Dave.

Go Blue!
Guest

### Re: Randomness can be a useful tool for solving problems.

Update: Prob( $$p - 2 \lambda \ne q$$ over E ) = Prob ( $$n_{m} \ne 1 | p_{m } - 2 \lambda = n_{m } *q_{m }$$ )

= $$\prod_{m=1}^{\infty }\frac{\pi (\sqrt{p_{m} - 2 \lambda})}{\pi (\sqrt{p_{m} - 2 \lambda}) + 1} = 0$$.
Guest

### Re: Randomness can be a useful tool for solving problems.

"To indicate that the Polignac's conjecture is false or $$p - q \ne 2 \lambda$$ for for all or almost all consecutive primes p > q, we define an exceptional and infinite set, E."

Remark: We should add that our exceptional and infinite set, E, must imply for any positive integer, $$2\lambda$$, Polignac's conjecture is true only a finite number of times.

Dave.

"Math is hard work!"
Guest

### Re: Randomness can be a useful tool for solving problems.

Remarks: We are attempting to develop tools and to advance theory that will aid us in solving integer factorization problems posted here and elsewhere. And we shall revisit old problems and other stuff (continued factorization algorithm, general number field sieve, etc.) posted here from time to time. Moreover, we seek to discover our mistakes and to correct them along the way. Hopefully, we can advance our work and meet our deadline (April 30, 2021, great Gauss's Birthday).

Dave.
Guest

### Re: Randomness can be a useful tool for solving problems.

Dave wrote:Remarks: We are attempting to develop tools and to advance theory that will aid us in solving integer factorization problems posted here and elsewhere. And we shall revisit old problems and other stuff (continued fraction factorization algorithm, general number field sieve, etc.) posted here from time to time. Moreover, we seek to discover our mistakes and to correct them along the way. Hopefully, we can advance our work and meet our deadline (April 30, 2021, great Gauss's Birthday).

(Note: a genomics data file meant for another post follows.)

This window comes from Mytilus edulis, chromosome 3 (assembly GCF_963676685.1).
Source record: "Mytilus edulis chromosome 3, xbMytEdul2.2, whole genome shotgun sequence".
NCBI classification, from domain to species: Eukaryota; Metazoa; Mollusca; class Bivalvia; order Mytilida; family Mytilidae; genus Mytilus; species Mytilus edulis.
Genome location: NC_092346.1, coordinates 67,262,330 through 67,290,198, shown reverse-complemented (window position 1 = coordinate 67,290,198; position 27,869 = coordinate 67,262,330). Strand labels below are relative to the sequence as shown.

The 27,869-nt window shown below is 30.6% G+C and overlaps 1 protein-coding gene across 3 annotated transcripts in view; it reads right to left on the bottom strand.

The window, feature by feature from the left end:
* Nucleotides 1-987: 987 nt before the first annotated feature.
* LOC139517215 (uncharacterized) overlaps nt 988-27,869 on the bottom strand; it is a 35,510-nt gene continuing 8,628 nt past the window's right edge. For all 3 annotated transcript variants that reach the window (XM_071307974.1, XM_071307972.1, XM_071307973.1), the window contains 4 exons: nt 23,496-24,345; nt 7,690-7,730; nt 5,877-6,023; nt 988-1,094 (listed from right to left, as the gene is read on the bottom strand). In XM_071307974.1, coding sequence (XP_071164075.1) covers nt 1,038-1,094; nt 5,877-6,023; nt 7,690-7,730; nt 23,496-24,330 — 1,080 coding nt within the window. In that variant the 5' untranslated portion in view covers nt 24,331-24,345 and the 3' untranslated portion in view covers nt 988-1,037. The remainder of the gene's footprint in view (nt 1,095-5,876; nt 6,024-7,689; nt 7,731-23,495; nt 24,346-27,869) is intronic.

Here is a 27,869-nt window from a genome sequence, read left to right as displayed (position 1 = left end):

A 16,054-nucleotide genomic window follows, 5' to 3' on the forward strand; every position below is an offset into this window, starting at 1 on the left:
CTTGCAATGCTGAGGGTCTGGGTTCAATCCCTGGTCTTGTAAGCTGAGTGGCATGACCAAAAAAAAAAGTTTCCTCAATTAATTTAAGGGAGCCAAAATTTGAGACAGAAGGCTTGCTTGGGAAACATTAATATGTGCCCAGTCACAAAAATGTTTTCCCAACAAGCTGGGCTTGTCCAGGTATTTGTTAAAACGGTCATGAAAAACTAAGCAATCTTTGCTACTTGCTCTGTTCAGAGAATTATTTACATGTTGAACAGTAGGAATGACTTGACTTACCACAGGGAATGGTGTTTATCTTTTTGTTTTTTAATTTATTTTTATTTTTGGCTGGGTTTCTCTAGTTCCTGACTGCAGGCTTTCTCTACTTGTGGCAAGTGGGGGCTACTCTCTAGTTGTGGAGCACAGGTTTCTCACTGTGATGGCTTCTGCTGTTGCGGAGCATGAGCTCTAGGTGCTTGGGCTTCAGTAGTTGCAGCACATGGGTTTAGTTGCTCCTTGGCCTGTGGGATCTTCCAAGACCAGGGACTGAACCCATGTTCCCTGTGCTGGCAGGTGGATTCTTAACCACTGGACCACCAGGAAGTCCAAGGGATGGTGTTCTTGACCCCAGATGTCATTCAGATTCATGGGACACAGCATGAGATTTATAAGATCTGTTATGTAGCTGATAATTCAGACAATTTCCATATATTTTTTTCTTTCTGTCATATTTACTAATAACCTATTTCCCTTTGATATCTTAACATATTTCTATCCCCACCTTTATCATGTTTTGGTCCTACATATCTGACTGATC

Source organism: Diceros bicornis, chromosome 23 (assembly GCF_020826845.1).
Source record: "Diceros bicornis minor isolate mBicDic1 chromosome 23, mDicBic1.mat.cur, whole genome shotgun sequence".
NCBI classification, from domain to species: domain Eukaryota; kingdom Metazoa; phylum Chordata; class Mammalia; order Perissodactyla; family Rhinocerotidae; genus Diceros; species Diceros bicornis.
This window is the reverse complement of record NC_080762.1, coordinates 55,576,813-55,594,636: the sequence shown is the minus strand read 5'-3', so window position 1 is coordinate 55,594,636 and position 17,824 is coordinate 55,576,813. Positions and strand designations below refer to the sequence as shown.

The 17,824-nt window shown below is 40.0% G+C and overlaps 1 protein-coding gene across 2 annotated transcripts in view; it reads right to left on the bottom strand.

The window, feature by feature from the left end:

Guest

### Re: Randomness can be a useful tool for solving problems.

Guest wrote:"Remark: Polignac's conjecture is true! (https://en.wikipedia.org/wiki/Polignac%27s_conjecture)"

Hah! We are not convinced that Polignac's conjecture is true! There may be exceptional sets such that Poignac's conjecture is generally false!

Let's assume $$1 \le \lambda < \frac{log^{2}(pq)}{2}$$ is in accordance with the Prime Number Theorem when p > q are consecutive odd primes with $$p - q = 2 \lambda$$.

Are there infinitely many consecutive prime pairs, p and q, such that $$\sqrt{pq + \lambda^{2}}$$ is a positive integer when $$\lambda =1$$?

Are there infinitely many consecutive prime pairs, p and q, such that $$\sqrt{pq + \lambda^{2}}$$ is a positive integer when $$\lambda =2$$?

Are there infinitely many consecutive prime pairs, p and q, such that $$\sqrt{pq + \lambda^{2}}$$ is a positive integer when $$\lambda =3$$?
...

What is the probability that Polignac's conjecture is generally false for any positive even integer, $$2 \lambda$$?

An Update:

Remark: The exponent,$$\frac{1}{2}$$, in the equation, $$\sqrt{pq + \lambda^{2}} = (pq + \lambda^{2})^{\frac{1}{2}}$$, is a big indicator of the truth of the Riemann Hypothesis!

Assumption: Polignac's conjecture is generally false for any positive even integer, $$2 \lambda$$.